6. Art supplies appropriate to drawing and sketching
  7. Baking soda
  8. Beakers
  9. Brass screws
  10. Bicycle pump
  11. Bleach
  12. Calipers
  13. Cells (batteries)
  14. Chalk, sidewalk chalk
  15. Chronograph stopwatches (if available)
  16. Coffee pot
  17. Copper rods
  18. Copper wire
  19. Corrugated sheet, plastic
  20. Cream of tartar
  21. Dish pans
  22. Electrical switches, low voltage DC
  23. Five gallon water bottle
  24. Flash light bulbs
  25. Flash light bulb sockets
  26. Glass rod
  27. Global Positioning Satellite receivers
  28. Glue gun, low heat melt
  29. Google Earth
  30. Hibiscus flowers
  31. Hot plates
  32. Hydrogen peroxide
  33. Inflated balls
  34. Iron filings
  35. Isopropyl alcohol
  36. Lactic acid
  37. Laptop computer
  38. Lead weights
  39. Lime, fruit
  40. Lime, mineral
  41. Magnets
  42. Magnifying glasses or lenses
  43. Marbles
  44. Mass balance
  45. Medicine droppers
  46. Metal bolts of various materials
  47. Meter sticks
  48. Micrometer
  49. Mirrors
  50. Paper towel
  51. Pineapple juice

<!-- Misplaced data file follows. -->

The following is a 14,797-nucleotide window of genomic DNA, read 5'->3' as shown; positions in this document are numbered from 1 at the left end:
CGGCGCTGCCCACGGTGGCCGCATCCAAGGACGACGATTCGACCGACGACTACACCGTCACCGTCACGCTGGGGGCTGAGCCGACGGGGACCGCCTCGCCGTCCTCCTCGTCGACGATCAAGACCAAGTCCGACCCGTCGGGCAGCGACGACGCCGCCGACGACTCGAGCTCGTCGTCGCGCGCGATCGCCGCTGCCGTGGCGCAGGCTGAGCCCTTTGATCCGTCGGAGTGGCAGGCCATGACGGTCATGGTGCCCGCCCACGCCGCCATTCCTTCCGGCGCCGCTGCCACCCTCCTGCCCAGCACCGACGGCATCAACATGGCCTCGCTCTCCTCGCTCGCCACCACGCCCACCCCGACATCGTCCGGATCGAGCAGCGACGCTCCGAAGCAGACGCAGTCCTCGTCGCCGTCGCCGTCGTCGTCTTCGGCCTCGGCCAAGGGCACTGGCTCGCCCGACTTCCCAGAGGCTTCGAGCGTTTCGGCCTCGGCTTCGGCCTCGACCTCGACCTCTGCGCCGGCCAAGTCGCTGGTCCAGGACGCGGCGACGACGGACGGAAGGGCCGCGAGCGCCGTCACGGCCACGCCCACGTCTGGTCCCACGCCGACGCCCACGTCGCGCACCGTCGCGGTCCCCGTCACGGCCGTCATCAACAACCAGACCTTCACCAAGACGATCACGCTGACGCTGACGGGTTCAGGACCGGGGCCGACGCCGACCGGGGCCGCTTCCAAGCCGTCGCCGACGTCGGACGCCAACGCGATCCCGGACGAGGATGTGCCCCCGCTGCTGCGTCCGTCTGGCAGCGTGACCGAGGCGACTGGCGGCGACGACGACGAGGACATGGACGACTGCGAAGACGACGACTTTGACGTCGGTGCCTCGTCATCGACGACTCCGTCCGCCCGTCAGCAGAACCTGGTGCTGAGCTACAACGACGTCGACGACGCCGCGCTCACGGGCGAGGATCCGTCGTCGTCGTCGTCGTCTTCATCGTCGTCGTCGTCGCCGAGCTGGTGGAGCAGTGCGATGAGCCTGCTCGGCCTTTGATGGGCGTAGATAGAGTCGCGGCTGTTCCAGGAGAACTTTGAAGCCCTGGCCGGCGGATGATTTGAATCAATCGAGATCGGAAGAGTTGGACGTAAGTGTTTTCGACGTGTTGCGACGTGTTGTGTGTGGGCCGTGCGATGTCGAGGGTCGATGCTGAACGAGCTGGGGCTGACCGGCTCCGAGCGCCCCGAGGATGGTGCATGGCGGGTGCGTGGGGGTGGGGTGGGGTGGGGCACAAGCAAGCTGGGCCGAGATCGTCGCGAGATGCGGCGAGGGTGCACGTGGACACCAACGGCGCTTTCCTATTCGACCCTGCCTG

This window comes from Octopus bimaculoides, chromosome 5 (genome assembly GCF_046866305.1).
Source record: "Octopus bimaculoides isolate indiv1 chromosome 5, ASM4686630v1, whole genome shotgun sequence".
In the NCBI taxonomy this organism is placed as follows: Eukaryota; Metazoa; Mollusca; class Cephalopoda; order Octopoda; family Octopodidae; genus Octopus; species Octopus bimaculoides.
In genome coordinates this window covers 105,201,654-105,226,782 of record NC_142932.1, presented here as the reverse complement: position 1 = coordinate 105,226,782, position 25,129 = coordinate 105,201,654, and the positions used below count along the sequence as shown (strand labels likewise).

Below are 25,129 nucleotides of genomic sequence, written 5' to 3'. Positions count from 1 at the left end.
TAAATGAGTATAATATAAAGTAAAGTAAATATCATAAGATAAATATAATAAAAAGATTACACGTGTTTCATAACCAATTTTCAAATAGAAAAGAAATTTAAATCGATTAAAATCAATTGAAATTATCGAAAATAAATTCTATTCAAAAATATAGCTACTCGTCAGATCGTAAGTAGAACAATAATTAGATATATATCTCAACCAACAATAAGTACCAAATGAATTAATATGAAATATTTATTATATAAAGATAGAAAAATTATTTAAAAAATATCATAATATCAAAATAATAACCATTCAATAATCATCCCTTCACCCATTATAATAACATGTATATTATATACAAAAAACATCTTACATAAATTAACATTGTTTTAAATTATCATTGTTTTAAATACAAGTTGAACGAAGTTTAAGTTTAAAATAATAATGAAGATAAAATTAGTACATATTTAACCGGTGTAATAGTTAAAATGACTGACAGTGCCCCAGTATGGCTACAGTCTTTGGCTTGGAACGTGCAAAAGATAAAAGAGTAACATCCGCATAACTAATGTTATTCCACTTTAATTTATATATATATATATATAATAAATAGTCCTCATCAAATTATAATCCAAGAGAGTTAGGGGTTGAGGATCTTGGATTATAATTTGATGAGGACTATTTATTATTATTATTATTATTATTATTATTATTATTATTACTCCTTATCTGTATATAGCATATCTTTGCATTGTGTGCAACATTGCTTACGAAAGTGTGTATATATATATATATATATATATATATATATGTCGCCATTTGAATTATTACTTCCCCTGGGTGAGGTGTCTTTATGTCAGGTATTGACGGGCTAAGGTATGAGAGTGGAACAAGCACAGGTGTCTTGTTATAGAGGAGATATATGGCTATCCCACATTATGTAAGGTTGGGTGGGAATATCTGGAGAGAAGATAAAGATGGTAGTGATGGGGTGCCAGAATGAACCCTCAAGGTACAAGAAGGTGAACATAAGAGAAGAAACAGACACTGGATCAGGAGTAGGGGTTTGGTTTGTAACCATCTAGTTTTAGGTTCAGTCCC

52. Protractors
  53. PVC pipe
  54. software in student accessible computer labs
  55. Oscilloscope
  56. Rolling ramp for balls
  57. Rulers
  58. Saw for PVC
  59. Screws of various materials
  60. Screw and bolt anchors of various materials
  61. Scissors
  62. Sodium hydroxide (drain opener)
  63. Small soap boxes
  64. Speakers
  65. Stopwatches
  66. String
  67. Styrofoam cups
  68. Superballs
  69. Surveyor's wheel such as a Rolatape unit™
  70. Thermometers
  71. Meter sticks (minimum twenty)
  72. Metric tape measures
  73. Sandpaper
  74. Tennis balls
  75. Test tubes
  76. Thread
  77. Tuning forks
  78. Tone generator
  79. Ukelele
  80. Wire, electrical
  81. Wire strippers
  82. Weight scale calibrated in kilograms
  83. Wood clapper boards
  84. Vinegar
  85. Voltmeters